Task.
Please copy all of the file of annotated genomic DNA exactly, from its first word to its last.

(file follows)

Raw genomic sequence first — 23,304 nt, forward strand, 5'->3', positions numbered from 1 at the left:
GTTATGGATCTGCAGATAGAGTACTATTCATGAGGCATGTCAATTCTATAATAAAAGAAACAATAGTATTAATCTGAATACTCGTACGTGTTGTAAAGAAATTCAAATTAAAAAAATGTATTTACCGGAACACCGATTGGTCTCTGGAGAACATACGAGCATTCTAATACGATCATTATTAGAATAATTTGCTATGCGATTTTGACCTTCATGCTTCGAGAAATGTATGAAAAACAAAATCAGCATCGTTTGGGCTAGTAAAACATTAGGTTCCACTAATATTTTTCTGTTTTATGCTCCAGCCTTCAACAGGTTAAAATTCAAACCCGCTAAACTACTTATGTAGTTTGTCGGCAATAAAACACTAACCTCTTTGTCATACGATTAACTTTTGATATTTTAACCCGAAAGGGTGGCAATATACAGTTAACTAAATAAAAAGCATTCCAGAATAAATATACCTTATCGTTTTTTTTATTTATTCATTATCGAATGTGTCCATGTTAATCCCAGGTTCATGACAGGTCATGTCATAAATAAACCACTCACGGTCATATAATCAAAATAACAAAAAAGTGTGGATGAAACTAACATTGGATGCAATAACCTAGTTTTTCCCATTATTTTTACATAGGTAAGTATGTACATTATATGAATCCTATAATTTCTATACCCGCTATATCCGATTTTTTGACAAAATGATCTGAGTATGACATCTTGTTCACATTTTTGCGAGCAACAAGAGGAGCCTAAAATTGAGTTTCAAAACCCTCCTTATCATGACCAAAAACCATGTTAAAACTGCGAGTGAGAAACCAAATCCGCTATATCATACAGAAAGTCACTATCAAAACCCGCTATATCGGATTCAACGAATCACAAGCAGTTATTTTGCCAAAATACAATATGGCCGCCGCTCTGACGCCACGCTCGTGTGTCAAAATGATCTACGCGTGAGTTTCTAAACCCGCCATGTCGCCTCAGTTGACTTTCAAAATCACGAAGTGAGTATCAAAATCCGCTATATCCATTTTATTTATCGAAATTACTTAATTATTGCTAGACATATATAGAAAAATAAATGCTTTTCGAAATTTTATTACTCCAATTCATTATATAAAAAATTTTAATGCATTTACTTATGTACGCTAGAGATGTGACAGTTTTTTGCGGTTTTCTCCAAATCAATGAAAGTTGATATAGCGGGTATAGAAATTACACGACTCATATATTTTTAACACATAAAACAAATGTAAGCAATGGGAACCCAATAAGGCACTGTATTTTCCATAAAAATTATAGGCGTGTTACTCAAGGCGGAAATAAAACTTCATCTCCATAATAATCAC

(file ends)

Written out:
Raw genomic sequence first — 23,304 nt, forward strand, 5'->3', positions numbered from 1 at the left:
GTTATGGATCTGCAGATAGAGTACTATTCATGAGGCATGTCAATTCTATAATAAAAGAAACAATAGTATTAATCTGAATACTCGTACGTGTTGTAAAGAAATTCAAATTAAAAAAATGTATTTACCGGAACACCGATTGGTCTCTGGAGAACATACGAGCATTCTAATACGATCATTATTAGAATAATTTGCTATGCGATTTTGACCTTCATGCTTCGAGAAATGTATGAAAAACAAAATCAGCATCGTTTGGGCTAGTAAAACATTAGGTTCCACTAATATTTTTCTGTTTTATGCTCCAGCCTTCAACAGGTTAAAATTCAAACCCGCTAAACTACTTATGTAGTTTGTCGGCAATAAAACACTAACCTCTTTGTCATACGATTAACTTTTGATATTTTAACCCGAAAGGGTGGCAATATACAGTTAACTAAATAAAAAGCATTCCAGAATAAATATACCTTATCGTTTTTTTTATTTATTCATTATCGAATGTGTCCATGTTAATCCCAGGTTCATGACAGGTCATGTCATAAATAAACCACTCACGGTCATATAATCAAAATAACAAAAAAGTGTGGATGAAACTAACATTGGATGCAATAACCTAGTTTTTCCCATTATTTTTACATAGGTAAGTATGTACATTATATGAATCCTATAATTTCTATACCCGCTATATCCGATTTTTTGACAAAATGATCTGAGTATGACATCTTGTTCACATTTTTGCGAGCAACAAGAGGAGCCTAAAATTGAGTTTCAAAACCCTCCTTATCATGACCAAAAACCATGTTAAAACTGCGAGTGAGAAACCAAATCCGCTATATCATACAGAAAGTCACTATCAAAACCCGCTATATCGGATTCAACGAATCACAAGCAGTTATTTTGCCAAAATACAATATGGCCGCCGCTCTGACGCCACGCTCGTGTGTCAAAATGATCTACGCGTGAGTTTCTAAACCCGCCATGTCGCCTCAGTTGACTTTCAAAATCACGAAGTGAGTATCAAAATCCGCTATATCCATTTTATTTATCGAAATTACTTAATTATTGCTAGACATATATAGAAAAATAAATGCTTTTCGAAATTTTATTACTCCAATTCATTATATAAAAAATTTTAATGCATTTACTTATGTACGCTAGAGATGTGACAGTTTTTTGCGGTTTTCTCCAAATCAATGAAAGTTGATATAGCGGGTATAGAAATTACACGACTCATATATTTTTAACACATAAAACAAATGTAAGCAATGGGAACCCAATAAGGCACTGTATTTTCCATAAAAATTATAGGCGTGTTACTCAAGGCGGAAATAAAACTTCATCTCCATAATAATCAC